So as Alice travels through the expected Wonderland Burton might have concocted we meet the familiar faces from the books along the way. However, Burton expects to make the narrative his own while he leaves your expectations of characters to be the same from the books. None of them from the White Rabbit (Michael Sheen) to the Caterpillar (Alan Rickman) are ever flourished out and are merely side show spectacles to the mainstream act of Johnny Depp’s Mad Hatter and Helena Bonham Carter’s Red Queen. Both are mildly entertaining at points but seem as though they are playing characters they have done before. Everything here isn’t anything new or original. In fact, this Wonderland is the same as every other Wonderland that has been put on the screen, but the others were better in narrative and character, which is drastically lacking in this version. This version of Wonderland is like an acid trip while having an epileptic seizure without any coherency to why the experience is important. As the film puts it, “Alice has lost much of her muchness,” and that is about as self-referential as they get. There is nothing particularly enchanting about this Wonderland, nor is Alice, who is about as tasteless as they come.

Alice in Wonderland could have been Burton’s homage to the wonder of the imagination yet fails to even relate how the impossible can be possible to its story. In the wake of Terry Gilliam’s Imaginarium of Doctor Parnassus, which successfully references Lewis Carroll’s Through the Looking Glass, it appears as though Burton has become the standard of Hollywood filmmaking rather than the experimental strange one. The one who used to take leaps away from normality now has an expected form that only works when there is an intriguing main character, such as Edward Scissorhands or Big Fish. But here there isn’t any dedication to neither narrative nor an appealing protagonist, as the final product results in flashy spectacle and simplistic humor that is quite embarrassing. Taking a story that is so marvelously original and full of opportunity and producing such a weak and poor re-envisioning of the incredibly detailed source at hand shows lazy writing and filmmaking from a director who should not only know better but should be held to a higher standard. It’s visually interesting but that can only take you so far. Once the third act comes around in Alice in Wonderland it is truly a wonder how they were able to ruin such potent original material.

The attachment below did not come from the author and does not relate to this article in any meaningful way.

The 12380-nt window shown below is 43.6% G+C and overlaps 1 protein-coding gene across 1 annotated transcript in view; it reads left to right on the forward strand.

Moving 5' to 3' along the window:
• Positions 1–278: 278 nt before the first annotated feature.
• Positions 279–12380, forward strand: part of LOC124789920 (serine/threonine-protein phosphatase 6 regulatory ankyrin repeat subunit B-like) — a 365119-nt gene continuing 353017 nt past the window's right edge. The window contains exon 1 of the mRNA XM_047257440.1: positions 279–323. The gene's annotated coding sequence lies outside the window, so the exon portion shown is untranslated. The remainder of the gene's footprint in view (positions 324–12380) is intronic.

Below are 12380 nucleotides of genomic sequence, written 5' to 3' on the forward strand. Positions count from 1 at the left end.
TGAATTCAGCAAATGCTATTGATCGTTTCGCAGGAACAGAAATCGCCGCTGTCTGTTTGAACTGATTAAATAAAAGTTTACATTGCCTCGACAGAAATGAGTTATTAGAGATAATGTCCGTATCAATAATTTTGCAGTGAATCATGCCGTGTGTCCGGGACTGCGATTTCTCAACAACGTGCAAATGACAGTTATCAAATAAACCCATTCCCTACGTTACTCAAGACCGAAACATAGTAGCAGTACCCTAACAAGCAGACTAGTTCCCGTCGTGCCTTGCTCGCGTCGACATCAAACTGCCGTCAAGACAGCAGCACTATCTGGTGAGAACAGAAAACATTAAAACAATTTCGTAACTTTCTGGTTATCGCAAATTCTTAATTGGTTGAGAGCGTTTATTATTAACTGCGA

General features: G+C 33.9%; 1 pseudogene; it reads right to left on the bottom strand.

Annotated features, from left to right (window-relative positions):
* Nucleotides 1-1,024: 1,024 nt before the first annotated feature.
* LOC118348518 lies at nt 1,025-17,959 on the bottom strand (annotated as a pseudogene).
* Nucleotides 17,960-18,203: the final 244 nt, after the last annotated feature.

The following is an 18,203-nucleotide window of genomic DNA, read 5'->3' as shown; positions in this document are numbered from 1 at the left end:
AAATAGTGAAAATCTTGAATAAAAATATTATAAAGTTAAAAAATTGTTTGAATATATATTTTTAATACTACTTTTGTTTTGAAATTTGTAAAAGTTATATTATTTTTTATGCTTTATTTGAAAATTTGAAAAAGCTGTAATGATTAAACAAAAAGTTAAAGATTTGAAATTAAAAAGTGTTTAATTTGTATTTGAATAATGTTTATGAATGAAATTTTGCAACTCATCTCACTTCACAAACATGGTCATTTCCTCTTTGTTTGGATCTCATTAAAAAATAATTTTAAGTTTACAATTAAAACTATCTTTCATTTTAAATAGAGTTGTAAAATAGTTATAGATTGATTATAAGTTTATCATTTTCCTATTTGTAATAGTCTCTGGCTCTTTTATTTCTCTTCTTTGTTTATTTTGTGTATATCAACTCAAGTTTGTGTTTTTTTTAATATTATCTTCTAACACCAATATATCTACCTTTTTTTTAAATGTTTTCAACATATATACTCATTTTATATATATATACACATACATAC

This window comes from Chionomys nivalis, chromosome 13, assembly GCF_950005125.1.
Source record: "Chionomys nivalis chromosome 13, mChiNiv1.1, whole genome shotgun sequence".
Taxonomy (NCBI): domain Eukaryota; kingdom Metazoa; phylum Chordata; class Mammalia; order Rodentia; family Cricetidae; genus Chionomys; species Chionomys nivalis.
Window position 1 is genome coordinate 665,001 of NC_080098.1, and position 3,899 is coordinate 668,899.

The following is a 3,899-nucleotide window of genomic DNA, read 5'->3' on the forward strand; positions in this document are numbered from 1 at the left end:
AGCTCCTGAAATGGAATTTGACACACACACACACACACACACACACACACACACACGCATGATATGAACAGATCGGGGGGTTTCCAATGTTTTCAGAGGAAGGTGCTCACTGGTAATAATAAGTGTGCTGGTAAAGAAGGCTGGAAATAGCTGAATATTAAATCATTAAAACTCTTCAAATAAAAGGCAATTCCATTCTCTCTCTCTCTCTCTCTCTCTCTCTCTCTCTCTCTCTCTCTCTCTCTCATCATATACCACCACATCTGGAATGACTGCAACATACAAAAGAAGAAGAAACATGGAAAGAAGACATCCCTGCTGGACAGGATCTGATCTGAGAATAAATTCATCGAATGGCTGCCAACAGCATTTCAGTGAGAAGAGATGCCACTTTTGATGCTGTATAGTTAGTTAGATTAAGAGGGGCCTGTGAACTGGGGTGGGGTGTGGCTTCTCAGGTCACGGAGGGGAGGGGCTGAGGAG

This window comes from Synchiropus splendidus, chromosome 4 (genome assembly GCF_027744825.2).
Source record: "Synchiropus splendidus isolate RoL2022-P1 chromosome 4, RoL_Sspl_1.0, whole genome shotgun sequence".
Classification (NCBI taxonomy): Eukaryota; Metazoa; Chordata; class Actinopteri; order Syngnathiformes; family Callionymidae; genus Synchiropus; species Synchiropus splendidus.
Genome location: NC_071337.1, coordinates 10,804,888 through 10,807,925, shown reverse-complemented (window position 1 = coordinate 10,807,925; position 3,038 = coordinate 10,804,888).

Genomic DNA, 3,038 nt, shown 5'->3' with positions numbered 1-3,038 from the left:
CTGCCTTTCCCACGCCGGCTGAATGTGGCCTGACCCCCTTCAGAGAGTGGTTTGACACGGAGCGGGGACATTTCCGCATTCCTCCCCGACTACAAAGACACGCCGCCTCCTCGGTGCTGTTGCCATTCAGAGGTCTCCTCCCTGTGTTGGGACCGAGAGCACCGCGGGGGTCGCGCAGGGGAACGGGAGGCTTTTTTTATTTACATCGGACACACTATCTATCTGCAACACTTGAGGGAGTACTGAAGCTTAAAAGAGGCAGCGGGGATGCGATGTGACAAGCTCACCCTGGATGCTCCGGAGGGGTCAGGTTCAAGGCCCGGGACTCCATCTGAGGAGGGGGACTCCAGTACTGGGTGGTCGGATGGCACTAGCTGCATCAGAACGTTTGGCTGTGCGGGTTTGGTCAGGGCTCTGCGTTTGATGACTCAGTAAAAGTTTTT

When you fail to make the characters your own amidst an adaptation that is not even close to being accurate than the film will ultimately fail to resonate beyond those who are not familiar with the original tales. The truest adaptation to this date of the first book has been Disney’s classic animated version and it is baffling to see Disney produce such a ridiculous and nonsensical continuation of that particular story. Tim Burton used to be a symbol of original and daring filmmaking but this Alice in Wonderland is just more of the same, with cheap opportunities at ridiculous humor and the cliché action scene to end the film in epic fashion. Nothing here is wonderful and this wonderland just isn’t what it could be in the hands of a reasonable and non-egotistical filmmaker who can grasp and accept the original material. When Johnny Depp dances near the end of this film, a scene that reeks of pure star exploitation, it might well have been Depp dancing on Lewis Carroll’s grave because such a reckless and unfounded re-envisioning of his classic tales is disrespectful, especially coming from a director who has yet to make a film that matches that sort of brilliance.

Grade: C-

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Comments
One Response to “Movie Review: Alice in Wonderland- A Shameless and Horrid Re-envisioning of the Classic Tales of Imagination”
  1. Sowmya says:

    Still it was a gr8 movie 🙂